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Published:April 16th, 2010 10:05 EST
The Last Days of PM Hatoyama?

The Last Days of PM Hatoyama?

By Geoff Dean


 People had high hopes about the Hatoyama Administration. After decade after decade of one-party democracy, the endless rule of the Liberal Democratic Party came to an end. The new PM looked different (much younger), sounded different (we could understand his policy speeches), and talked about different things (ending government corruption, opening up to the media, making a more equal relationship with the US, etc.). Even the first lady, a former starlet of the all-female Takarazuka acting troupe, was unlike anything we had ever seen in Japan before. His popularity hit 70% and his early moves were widely praised.

 And then there was a beast called Futenma.

 The PM declared that the Futenma relocation issue would be resolved to the satisfaction of all parties. Japan would reopen negotiations with the states, offer new alternatives, reduce the burden on Okinawa, while maintaining the "security umbrella" and the vital US-Japan relationship.

 We heard of plans to move Futenma base to northern Okinawa, to Saipan, to White Beach in central Okinawa, to Tinian island, to Guam, to Osaka International Airport, to Nagasaki, to various island of the Kagoshima and Okinawa chains. At least, it was a good introduction to some obscure geography. The Administration promised to come up with a clear proposal by the end of 2009. When that did not happen, it became May 2010. The PM promised a "conclusion" to the issue by the end of May and therefore called for a concrete proposal by mid-March.

 It is now mid-April and US Ambassador John Roos claims that while he has heard various "ideas", he is still waiting for a concrete proposal. Meanwhile, the government lurches from idea to idea, getting nowhere.

 About a week ago, we, the people, were informed, informally, that the basic plan was to move the base, as a first stage to an onland site in northern Okinawa in an expansion of Camp Schwab in Nago, and then eventually to artificial land to be built off White Beach in Uruma, also in Okinawa. The locals in both locales were not amused and began protests to keep Futenma from coming there.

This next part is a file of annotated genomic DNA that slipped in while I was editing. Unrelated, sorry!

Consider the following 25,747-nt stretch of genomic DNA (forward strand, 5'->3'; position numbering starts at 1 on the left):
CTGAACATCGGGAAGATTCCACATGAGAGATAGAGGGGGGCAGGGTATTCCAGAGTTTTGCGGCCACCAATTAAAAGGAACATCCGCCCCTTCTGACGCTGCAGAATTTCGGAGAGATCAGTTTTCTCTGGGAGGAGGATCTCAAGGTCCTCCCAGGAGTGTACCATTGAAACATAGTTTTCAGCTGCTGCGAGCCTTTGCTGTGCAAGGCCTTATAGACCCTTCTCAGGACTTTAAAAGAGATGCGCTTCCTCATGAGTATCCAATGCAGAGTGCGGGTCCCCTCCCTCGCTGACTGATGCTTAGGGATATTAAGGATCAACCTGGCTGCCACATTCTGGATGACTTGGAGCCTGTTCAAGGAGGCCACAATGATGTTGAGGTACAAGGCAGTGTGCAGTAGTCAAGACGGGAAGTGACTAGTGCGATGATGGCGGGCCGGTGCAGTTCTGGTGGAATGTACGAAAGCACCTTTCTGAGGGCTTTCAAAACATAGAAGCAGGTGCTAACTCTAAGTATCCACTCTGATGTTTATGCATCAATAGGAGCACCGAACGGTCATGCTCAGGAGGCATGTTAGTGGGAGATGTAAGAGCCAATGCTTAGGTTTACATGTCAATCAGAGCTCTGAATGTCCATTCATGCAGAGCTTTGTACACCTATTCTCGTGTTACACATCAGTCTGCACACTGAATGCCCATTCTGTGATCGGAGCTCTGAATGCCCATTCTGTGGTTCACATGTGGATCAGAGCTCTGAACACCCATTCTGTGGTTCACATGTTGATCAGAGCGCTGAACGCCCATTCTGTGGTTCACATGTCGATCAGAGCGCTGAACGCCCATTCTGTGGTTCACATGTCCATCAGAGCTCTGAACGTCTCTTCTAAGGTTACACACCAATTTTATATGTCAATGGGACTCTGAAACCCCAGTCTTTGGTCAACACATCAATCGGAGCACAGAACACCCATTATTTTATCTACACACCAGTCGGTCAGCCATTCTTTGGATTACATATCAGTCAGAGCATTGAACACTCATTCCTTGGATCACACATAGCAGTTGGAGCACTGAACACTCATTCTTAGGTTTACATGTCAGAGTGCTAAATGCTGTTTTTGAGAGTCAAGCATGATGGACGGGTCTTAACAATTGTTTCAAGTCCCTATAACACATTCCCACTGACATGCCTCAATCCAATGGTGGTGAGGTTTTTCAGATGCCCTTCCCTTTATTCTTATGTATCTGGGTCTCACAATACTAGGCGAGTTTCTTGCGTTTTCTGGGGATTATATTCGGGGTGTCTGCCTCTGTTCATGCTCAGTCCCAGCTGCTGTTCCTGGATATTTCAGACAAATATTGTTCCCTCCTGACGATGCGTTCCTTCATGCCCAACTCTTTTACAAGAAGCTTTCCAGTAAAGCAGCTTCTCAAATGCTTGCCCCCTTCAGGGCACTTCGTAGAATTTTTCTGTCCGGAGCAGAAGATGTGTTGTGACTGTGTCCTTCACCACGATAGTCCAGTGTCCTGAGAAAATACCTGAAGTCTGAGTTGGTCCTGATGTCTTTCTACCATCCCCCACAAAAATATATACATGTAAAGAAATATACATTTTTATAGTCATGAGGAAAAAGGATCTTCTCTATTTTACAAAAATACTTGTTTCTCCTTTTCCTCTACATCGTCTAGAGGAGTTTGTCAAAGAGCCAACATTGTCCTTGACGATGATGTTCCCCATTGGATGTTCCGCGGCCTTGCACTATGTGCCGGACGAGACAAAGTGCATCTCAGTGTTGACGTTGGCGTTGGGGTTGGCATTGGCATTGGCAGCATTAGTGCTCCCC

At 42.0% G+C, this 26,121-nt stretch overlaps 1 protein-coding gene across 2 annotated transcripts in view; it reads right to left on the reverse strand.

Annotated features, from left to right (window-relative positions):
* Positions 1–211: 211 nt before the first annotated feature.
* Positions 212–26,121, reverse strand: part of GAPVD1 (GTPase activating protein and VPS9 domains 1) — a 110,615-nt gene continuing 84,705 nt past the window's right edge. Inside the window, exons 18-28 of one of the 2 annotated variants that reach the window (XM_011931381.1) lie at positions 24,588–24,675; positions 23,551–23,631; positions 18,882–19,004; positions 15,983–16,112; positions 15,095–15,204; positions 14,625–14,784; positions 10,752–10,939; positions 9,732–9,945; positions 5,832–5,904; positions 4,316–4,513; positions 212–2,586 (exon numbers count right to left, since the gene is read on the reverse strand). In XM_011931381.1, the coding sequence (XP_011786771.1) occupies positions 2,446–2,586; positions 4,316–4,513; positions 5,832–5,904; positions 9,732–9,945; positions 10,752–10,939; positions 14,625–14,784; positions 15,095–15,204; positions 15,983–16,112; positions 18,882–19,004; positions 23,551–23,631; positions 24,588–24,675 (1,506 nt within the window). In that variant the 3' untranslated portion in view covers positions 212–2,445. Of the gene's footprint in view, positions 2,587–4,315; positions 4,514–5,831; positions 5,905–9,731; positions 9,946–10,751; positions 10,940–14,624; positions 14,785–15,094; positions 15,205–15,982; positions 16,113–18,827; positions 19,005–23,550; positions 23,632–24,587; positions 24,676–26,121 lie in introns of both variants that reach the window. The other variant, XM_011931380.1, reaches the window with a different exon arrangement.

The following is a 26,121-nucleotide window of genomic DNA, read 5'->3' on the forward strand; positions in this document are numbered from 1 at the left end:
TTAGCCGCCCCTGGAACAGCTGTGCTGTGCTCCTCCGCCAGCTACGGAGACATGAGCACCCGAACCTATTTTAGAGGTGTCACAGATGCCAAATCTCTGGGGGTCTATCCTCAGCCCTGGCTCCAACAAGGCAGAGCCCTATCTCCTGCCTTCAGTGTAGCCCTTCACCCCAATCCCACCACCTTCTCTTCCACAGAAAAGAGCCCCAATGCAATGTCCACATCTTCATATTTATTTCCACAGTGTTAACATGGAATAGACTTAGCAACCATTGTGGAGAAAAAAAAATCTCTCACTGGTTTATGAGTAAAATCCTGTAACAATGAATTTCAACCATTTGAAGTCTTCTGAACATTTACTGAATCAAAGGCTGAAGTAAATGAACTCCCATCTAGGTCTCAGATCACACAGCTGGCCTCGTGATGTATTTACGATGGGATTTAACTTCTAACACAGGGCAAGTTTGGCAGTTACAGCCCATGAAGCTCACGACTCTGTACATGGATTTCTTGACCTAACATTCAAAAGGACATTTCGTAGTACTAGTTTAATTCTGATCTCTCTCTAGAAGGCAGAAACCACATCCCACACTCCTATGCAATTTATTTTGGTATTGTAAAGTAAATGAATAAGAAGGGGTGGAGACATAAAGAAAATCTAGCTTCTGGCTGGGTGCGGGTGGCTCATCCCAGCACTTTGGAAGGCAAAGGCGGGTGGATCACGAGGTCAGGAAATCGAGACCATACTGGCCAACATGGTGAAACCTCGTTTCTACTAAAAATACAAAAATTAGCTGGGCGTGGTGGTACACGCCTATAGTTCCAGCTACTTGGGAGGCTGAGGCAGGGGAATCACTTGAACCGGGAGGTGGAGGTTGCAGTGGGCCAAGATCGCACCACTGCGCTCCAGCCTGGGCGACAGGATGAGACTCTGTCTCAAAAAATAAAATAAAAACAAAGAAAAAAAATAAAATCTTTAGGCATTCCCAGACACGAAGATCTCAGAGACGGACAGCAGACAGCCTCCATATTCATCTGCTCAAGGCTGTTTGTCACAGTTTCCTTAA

Soon, the government announced that a) it had never said that and b)the White Beach option was gone.

 Last weekend, coalition partners, the Social Democratic Party, sent a fact finding mission to Saipan and Tinian, to judge local reaction, despite claims from the ruling party that this option was no longer under consideration. For its part, the other minor coalition party, Kokumin Shinto, declared that the government should dedicate itself to getting the entire base moved to Guam, a move which the US has already repeatedly declared "unfeasible."

 The PM, nonetheless, keeps declaring the end of May as his self-imposed deadline, even declaring that he was "risking his life" on the conclusion. This may well turn out to be the "Read My Lips, No New Taxes" comment for the PM as some of his fellow party members have begun to hint that a resolution is unachievable in that time frame and that the Prime Minister may have to resign if he fails to get it done. The SDP (of fact finding fame) has already declared that a May resolution is "impossible."

 Worst of all, when Hatoyama attended the security summit, he was given only 10 minutes with President Obama, during a dinner. Having vowed to go to the summit and clear the air with "Barack", he came back totally humiliated. The Japanese press immediately picked up on "the 10 minute snub" and how the Premier of China totally outshone and outperformed Japan again. When asked to comment on their discussions, a visibly irritated Hatoyama declined, leading to speculation that they merely exchanged greetings and little else.

 On top of all that, Al Kamen in the Washington Post, referred to the PM as "the biggest loser of the summit" who got "no bilat(eral meeting)" and suffered through the humiliation of a "consolation prize" chat between "dinner and dessert". Fair or not, this was headline news in Japan, where people increasingly think that the PM is embarrassing the country.

 I hate to say it but I feel it is just a matter of time and not all that much time before the Hatoyama Administration is no more. When a PM of Japan goes to the US and can`t get even a brief face-to-face, it is a major downdressing in a country that takes such losses of face extremely seriously. When a PM says he will "risk his life" to get something and then fails to do so, I don`t see how he can survive.

 One government spokesperson has tried to declare that starting negotiations by the end of May will equal a "conclusion" of the site selection process and thus fulfill the PM`s pledge. Sorry but no amount of mental and linguistic gymnastics is going to save the PM on this one. Read my lips!